hazelnut marzipan kisses

December 15, 2009

I am trying to think of a better name for these, but until I (or someone else) come up with something, kisses they are. This is a very simple treat that I learned how to make in Switzerland (but I don’t think that it is traditionally Swiss). There are three ingredients; marzipan, toasted hazelnuts, and chocolate.

My favorite marzipan to use for this particular recipe is imported by my friends’ company, Purely Organic. It is very sweet, so a little goes a long way. I made about 60 candies with one package of marzipan, and I think that you could stretch it even more.

To make about 60 kisses

1 package (8.8 oz) marzipan

about 60 nuts (toast extra just in case)

a few chunks of chocolate (sorry to be vague but I didn’t measure…)

Toast the hazelnuts in a 350 degree oven for about 10 minutes. WATCH LIKE A HAWK. Over toasting nuts is one of the easiest things to do!

After the hazelnuts are toasted, the skins crack and are easy to remove. I usually place the nuts in a towel and rub them together until the skins come most of the way off, and then finish removing them with my fingers. Make sure to wash your hands when you are finished removing the skins, as you don’t want them ending up stuck all over you nice light brown marzipan.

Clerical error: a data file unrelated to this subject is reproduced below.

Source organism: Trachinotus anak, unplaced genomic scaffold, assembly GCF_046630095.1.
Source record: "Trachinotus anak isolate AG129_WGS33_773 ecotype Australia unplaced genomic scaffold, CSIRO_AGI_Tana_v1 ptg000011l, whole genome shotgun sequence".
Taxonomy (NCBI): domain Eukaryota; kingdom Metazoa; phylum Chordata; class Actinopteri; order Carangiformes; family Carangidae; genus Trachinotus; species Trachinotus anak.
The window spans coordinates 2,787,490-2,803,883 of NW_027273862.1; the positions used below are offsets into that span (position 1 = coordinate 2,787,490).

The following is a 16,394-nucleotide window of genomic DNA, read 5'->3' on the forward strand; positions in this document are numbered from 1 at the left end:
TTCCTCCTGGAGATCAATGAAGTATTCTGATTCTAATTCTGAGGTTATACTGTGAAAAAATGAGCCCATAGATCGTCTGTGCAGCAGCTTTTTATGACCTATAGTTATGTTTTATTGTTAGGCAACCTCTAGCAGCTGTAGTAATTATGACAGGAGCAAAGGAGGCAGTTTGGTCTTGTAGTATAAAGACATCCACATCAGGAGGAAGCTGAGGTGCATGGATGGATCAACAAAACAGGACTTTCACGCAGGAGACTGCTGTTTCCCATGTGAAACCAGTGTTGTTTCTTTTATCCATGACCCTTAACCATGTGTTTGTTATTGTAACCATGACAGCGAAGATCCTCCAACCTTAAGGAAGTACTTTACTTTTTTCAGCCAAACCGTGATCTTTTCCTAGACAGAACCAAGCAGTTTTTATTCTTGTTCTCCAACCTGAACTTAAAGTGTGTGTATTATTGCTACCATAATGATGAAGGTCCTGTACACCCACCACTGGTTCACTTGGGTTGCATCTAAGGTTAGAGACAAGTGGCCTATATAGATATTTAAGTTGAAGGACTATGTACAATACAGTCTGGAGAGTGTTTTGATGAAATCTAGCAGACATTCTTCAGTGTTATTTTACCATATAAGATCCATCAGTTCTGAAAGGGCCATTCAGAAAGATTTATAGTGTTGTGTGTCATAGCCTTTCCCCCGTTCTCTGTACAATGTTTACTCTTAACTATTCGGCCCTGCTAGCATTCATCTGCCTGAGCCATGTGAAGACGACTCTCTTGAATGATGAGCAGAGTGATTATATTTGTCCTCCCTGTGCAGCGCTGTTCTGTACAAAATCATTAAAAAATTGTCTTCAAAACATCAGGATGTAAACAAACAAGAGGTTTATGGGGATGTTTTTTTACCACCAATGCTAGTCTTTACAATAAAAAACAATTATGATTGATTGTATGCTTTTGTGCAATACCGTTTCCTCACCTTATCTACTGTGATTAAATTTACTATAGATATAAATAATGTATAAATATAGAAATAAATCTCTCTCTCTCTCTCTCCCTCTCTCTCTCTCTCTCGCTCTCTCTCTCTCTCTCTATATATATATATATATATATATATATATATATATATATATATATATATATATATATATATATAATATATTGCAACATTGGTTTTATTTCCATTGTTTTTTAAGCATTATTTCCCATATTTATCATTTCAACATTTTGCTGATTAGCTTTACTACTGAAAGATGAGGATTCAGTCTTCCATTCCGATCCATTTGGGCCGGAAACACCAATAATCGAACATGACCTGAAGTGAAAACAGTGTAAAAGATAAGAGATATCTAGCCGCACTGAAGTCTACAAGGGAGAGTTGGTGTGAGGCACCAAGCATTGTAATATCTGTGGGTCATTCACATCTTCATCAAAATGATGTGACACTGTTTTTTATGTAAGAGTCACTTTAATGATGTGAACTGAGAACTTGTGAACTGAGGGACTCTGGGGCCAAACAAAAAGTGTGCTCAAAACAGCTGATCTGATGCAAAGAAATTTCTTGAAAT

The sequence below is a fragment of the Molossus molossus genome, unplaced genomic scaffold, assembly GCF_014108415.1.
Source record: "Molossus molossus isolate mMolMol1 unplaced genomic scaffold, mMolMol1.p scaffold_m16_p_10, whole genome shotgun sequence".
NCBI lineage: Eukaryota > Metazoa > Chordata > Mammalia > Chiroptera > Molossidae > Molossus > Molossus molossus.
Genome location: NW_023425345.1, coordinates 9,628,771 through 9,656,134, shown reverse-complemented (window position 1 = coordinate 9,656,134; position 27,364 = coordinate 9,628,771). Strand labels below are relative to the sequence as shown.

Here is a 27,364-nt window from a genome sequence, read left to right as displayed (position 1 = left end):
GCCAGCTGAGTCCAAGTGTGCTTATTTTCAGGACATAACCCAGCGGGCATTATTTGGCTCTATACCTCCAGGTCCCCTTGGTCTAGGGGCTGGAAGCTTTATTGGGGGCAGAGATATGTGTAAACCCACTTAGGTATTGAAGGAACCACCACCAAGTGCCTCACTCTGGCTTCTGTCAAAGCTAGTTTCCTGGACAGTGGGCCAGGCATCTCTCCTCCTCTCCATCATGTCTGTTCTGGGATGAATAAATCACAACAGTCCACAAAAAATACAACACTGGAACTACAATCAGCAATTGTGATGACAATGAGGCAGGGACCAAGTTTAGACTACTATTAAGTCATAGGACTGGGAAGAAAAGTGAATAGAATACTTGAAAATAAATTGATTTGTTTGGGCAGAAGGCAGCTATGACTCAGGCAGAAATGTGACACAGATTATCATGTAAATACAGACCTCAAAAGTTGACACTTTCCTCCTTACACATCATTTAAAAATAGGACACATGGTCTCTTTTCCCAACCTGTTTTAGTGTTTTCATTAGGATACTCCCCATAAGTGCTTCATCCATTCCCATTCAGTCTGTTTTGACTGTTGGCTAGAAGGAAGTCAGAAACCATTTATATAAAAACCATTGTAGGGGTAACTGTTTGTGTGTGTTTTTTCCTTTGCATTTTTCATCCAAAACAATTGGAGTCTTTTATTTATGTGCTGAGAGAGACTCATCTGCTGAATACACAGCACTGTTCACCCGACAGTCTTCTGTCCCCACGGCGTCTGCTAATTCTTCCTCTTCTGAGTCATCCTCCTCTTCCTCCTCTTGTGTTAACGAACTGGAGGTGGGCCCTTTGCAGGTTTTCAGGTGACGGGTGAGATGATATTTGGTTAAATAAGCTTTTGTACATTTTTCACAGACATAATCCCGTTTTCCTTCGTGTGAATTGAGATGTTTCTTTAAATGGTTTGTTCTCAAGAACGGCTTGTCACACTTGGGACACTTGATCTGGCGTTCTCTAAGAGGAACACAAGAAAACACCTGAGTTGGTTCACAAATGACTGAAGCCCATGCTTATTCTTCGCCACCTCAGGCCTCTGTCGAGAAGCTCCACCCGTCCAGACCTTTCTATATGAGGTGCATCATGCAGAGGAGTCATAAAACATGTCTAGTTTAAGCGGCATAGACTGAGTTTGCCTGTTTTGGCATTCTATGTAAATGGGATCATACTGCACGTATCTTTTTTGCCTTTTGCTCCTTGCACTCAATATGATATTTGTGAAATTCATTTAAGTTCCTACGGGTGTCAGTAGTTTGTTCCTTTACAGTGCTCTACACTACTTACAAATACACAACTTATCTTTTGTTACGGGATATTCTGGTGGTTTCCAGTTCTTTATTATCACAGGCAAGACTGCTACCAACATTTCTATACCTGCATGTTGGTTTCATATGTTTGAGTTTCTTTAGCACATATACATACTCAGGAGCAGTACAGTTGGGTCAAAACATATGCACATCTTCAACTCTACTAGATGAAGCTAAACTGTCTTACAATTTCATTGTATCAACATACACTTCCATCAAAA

The next step is to pinch off a piece of marzipan and roll it into a little ball.

When you have made a few balls, press a hazelnut into the top. I like to have the point of the nut facing up. Because marzipan dries out quickly, it is important to do this in batches so that the edges don’t crack. Make a few balls, add the hazelnuts, and continue like this.

Once you have finished making the candies, you can dip them in melted dark chocolate. This step is optional, but I definitely love adding the brown cap. Kind of like a little acorn. I melted my dark chocolate chunks in a double boiler that would have made my sister squirm. But I only dropped the chocolate pan into the water once, and the finished product came out well, so I think it was okay. I guess the main thing with heating chocolate in a double boiler is that you don’t want the top pan to touch the water below, or the chocolate will get too hot. (If you have any questions, just call Heli-Claire!)

After the kisses are dipped, leave them out until the chocolate cools.

After the chocolate cools, I place the kisses in an air tight container with sheets of waxed paper between the layers. They keep well, although I can’t really tell you how long, as they usually are gone within a few days…

brandied cranberries

December 9, 2009

Last Monday my dad and I went down to the Dutchman’s store in Cantril. We found a nice collection of items including a new pair of lined pigskin gloves for firewood duty, some potting soil, hotpads, peanut butter filled pretzels, and cranberries! Fresh Wisconsin cranberries to be exact. Two large bags of them…

I can’t resist a good looking batch of fruit, and so I grabbed them up and brought them home, thinking the whole while about everything that I could make.